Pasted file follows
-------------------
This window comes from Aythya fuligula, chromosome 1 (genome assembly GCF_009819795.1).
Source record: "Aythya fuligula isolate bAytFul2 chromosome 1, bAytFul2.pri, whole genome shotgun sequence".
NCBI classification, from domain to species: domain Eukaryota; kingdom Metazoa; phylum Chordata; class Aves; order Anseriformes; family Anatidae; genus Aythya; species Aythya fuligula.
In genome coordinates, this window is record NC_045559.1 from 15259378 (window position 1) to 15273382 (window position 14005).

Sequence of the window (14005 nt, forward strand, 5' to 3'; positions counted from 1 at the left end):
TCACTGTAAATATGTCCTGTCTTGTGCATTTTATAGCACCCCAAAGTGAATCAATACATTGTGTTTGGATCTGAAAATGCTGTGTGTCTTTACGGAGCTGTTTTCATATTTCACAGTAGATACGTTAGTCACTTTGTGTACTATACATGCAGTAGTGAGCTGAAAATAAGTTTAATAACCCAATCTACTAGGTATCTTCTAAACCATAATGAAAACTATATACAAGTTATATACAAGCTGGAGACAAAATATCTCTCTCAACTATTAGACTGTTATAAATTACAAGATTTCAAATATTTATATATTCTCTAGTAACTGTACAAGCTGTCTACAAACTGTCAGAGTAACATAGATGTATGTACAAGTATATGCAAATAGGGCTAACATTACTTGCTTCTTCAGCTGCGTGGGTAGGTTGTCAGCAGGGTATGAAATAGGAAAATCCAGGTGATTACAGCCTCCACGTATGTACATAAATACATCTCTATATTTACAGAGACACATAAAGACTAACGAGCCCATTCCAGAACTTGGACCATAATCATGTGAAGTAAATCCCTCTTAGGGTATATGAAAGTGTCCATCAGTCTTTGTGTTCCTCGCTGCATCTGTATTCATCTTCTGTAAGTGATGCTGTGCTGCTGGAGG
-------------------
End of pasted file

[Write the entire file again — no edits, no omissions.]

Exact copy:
This window comes from Aythya fuligula, chromosome 1 (genome assembly GCF_009819795.1).
Source record: "Aythya fuligula isolate bAytFul2 chromosome 1, bAytFul2.pri, whole genome shotgun sequence".
NCBI classification, from domain to species: domain Eukaryota; kingdom Metazoa; phylum Chordata; class Aves; order Anseriformes; family Anatidae; genus Aythya; species Aythya fuligula.
In genome coordinates, this window is record NC_045559.1 from 15259378 (window position 1) to 15273382 (window position 14005).

Sequence of the window (14005 nt, forward strand, 5' to 3'; positions counted from 1 at the left end):
TCACTGTAAATATGTCCTGTCTTGTGCATTTTATAGCACCCCAAAGTGAATCAATACATTGTGTTTGGATCTGAAAATGCTGTGTGTCTTTACGGAGCTGTTTTCATATTTCACAGTAGATACGTTAGTCACTTTGTGTACTATACATGCAGTAGTGAGCTGAAAATAAGTTTAATAACCCAATCTACTAGGTATCTTCTAAACCATAATGAAAACTATATACAAGTTATATACAAGCTGGAGACAAAATATCTCTCTCAACTATTAGACTGTTATAAATTACAAGATTTCAAATATTTATATATTCTCTAGTAACTGTACAAGCTGTCTACAAACTGTCAGAGTAACATAGATGTATGTACAAGTATATGCAAATAGGGCTAACATTACTTGCTTCTTCAGCTGCGTGGGTAGGTTGTCAGCAGGGTATGAAATAGGAAAATCCAGGTGATTACAGCCTCCACGTATGTACATAAATACATCTCTATATTTACAGAGACACATAAAGACTAACGAGCCCATTCCAGAACTTGGACCATAATCATGTGAAGTAAATCCCTCTTAGGGTATATGAAAGTGTCCATCAGTCTTTGTGTTCCTCGCTGCATCTGTATTCATCTTCTGTAAGTGATGCTGTGCTGCTGGAGG